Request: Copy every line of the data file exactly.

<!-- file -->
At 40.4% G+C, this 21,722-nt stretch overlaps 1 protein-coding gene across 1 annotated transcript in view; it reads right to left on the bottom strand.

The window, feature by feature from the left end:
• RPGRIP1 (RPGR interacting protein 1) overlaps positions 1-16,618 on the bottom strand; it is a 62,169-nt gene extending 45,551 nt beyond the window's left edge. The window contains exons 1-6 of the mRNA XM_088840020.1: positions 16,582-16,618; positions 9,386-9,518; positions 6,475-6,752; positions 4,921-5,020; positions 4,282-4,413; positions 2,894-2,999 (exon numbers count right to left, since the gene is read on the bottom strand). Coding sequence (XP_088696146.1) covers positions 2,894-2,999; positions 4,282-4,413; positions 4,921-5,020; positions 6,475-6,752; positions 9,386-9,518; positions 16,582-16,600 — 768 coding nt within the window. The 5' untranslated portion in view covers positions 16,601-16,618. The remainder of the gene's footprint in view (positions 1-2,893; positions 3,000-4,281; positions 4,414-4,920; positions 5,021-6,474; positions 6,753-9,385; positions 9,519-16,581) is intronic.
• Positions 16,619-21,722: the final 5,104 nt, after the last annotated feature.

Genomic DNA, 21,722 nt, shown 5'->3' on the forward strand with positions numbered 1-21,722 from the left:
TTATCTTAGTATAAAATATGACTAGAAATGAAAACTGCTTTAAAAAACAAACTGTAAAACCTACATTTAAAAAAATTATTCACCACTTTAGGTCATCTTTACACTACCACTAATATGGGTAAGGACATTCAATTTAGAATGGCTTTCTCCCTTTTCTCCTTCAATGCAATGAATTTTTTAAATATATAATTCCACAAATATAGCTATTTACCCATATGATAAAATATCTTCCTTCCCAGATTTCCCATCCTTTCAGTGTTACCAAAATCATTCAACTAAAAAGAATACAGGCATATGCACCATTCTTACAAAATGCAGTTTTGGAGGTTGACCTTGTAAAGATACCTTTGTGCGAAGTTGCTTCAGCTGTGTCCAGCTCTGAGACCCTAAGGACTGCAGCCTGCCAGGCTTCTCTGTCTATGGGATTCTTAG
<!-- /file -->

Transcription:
At 40.4% G+C, this 21,722-nt stretch overlaps 1 protein-coding gene across 1 annotated transcript in view; it reads right to left on the bottom strand.

The window, feature by feature from the left end:
• RPGRIP1 (RPGR interacting protein 1) overlaps positions 1-16,618 on the bottom strand; it is a 62,169-nt gene extending 45,551 nt beyond the window's left edge. The window contains exons 1-6 of the mRNA XM_088840020.1: positions 16,582-16,618; positions 9,386-9,518; positions 6,475-6,752; positions 4,921-5,020; positions 4,282-4,413; positions 2,894-2,999 (exon numbers count right to left, since the gene is read on the bottom strand). Coding sequence (XP_088696146.1) covers positions 2,894-2,999; positions 4,282-4,413; positions 4,921-5,020; positions 6,475-6,752; positions 9,386-9,518; positions 16,582-16,600 — 768 coding nt within the window. The 5' untranslated portion in view covers positions 16,601-16,618. The remainder of the gene's footprint in view (positions 1-2,893; positions 3,000-4,281; positions 4,414-4,920; positions 5,021-6,474; positions 6,753-9,385; positions 9,519-16,581) is intronic.
• Positions 16,619-21,722: the final 5,104 nt, after the last annotated feature.

Genomic DNA, 21,722 nt, shown 5'->3' on the forward strand with positions numbered 1-21,722 from the left:
TTATCTTAGTATAAAATATGACTAGAAATGAAAACTGCTTTAAAAAACAAACTGTAAAACCTACATTTAAAAAAATTATTCACCACTTTAGGTCATCTTTACACTACCACTAATATGGGTAAGGACATTCAATTTAGAATGGCTTTCTCCCTTTTCTCCTTCAATGCAATGAATTTTTTAAATATATAATTCCACAAATATAGCTATTTACCCATATGATAAAATATCTTCCTTCCCAGATTTCCCATCCTTTCAGTGTTACCAAAATCATTCAACTAAAAAGAATACAGGCATATGCACCATTCTTACAAAATGCAGTTTTGGAGGTTGACCTTGTAAAGATACCTTTGTGCGAAGTTGCTTCAGCTGTGTCCAGCTCTGAGACCCTAAGGACTGCAGCCTGCCAGGCTTCTCTGTCTATGGGATTCTTAG